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 RESEARCH ARTICLE
Year : 2021  |  Volume : 53  |  Issue : 2  |  Page : 103-107

Medication – A boon or bane: Emergencies due to medication-related visits


Department of Emergency Medicine, Christian Medical College, Vellore, Tamil Nadu, India

Correspondence Address:
Dr. Mamta Madhiyazhagan
Department of Emergency Medicine, Christian Medical College, Vellore - 632 004, Tamil Nadu
India
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Source of Support: None, Conflict of Interest: None


DOI: 10.4103/ijp.IJP_357_20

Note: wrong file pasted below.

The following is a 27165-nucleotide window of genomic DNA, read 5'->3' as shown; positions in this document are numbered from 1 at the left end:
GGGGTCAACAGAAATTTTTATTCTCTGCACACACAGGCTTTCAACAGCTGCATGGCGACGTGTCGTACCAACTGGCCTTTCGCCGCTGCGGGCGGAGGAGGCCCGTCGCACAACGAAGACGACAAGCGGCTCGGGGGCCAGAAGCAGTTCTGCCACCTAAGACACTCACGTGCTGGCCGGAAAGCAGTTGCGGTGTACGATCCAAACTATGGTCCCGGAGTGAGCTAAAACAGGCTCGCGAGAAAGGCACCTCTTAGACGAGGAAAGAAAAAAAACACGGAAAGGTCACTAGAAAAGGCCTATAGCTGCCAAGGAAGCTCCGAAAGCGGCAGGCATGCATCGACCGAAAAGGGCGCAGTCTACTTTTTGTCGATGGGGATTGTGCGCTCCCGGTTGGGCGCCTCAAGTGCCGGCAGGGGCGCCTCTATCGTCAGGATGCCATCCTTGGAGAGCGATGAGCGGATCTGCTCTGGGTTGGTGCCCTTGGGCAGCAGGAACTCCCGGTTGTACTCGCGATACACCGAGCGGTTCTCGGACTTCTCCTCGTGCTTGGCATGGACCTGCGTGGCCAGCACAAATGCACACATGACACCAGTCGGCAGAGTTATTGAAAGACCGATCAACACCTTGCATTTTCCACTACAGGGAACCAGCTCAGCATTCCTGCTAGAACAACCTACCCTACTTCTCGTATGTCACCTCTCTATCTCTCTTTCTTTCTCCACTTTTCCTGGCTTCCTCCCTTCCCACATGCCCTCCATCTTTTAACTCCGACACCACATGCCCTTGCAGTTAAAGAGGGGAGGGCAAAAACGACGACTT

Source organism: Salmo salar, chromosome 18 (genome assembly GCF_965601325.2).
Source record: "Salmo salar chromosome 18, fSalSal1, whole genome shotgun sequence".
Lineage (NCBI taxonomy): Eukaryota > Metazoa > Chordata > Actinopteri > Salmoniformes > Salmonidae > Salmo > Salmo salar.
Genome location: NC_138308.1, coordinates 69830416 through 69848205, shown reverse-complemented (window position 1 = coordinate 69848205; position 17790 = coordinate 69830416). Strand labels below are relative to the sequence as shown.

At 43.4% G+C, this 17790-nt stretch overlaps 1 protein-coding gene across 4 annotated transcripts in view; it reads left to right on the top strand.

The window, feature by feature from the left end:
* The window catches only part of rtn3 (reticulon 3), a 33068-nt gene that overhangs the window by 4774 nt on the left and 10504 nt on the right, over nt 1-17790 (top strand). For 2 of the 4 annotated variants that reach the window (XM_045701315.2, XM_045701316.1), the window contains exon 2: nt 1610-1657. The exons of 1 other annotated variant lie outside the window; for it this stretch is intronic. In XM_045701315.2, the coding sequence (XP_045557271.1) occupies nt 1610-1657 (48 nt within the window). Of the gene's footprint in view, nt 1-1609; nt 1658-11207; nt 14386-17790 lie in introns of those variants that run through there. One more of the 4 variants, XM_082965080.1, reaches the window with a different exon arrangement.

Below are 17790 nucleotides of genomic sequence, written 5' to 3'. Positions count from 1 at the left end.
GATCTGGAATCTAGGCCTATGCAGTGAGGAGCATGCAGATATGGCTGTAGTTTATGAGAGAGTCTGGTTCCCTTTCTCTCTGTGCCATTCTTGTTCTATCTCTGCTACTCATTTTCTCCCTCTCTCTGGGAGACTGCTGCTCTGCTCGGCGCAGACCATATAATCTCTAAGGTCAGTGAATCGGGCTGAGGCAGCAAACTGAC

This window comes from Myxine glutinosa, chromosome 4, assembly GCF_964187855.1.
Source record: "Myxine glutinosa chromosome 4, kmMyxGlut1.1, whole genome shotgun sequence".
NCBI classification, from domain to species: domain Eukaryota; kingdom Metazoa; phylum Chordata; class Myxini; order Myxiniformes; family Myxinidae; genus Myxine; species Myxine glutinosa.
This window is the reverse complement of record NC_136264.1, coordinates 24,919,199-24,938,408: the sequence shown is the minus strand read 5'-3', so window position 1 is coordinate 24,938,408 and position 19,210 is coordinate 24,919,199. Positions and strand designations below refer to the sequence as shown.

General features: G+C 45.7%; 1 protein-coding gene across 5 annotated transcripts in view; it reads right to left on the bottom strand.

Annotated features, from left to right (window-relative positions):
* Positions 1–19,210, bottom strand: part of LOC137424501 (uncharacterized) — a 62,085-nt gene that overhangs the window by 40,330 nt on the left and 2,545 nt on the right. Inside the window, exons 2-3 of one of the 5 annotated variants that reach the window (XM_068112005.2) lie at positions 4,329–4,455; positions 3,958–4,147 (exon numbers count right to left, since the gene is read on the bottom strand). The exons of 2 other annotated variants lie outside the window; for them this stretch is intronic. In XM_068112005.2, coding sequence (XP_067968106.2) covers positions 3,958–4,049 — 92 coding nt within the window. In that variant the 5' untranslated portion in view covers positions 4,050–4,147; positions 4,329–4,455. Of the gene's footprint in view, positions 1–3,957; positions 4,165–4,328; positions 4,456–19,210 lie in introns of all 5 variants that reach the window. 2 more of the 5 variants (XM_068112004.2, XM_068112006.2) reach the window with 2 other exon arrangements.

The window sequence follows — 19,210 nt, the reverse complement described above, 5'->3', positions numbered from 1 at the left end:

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Background: Medication-related visits (MRV) to the Emergency Department (ED) are substantial though weakly recognized and intervened. Data from developing countries on the prevalence of MRV-related ED admissions are scanty. This study is first of its kind in India to estimate the prevalence of MRV, its severity and the factors contributing to these visits. Methodology: This prospective observational study was done in the ED of an apex tertiary care center in August 2018. A convenient cross-sectional sample of patients presenting with emergencies regarding drug use or ill-use were included and a questionnaire filled after obtaining a written informed consent. Results: During the study period, a cross-sectional sample of 443 patients was studied and the prevalence of MRV was 27.1% (120/443). The mean age was 55 (standard deviation: 15) years with a male preponderance (60.8%). Triage priority I patients comprised 39.1%. Common presenting complaints included vomiting (25%), seizure (20.8%), giddiness (20%), and abdomen pain (17.5%). Less than ½ (43.3%) were compliant to prescribed medication. The most common reasons for MRV were failure to receive drugs/noncompliance (47.5%), subtherapeutic dosage (25%), and adverse drug reaction (16.7%). Severity of MRV was classified as mild (50%), moderate (38.3%), and severe (11.7%). Out of these visits, 71 (59.2%) were deemed preventable. Three-fourths (73.3%) were stabilized and discharged from the ED. Conclusion: The fact that a quarter of the ED visits are due to MRV and that more than half of them are preventable is quite alarming. Diligent patient education by the treating physicians may perhaps help in decreasing the incidence of this deleterious event.






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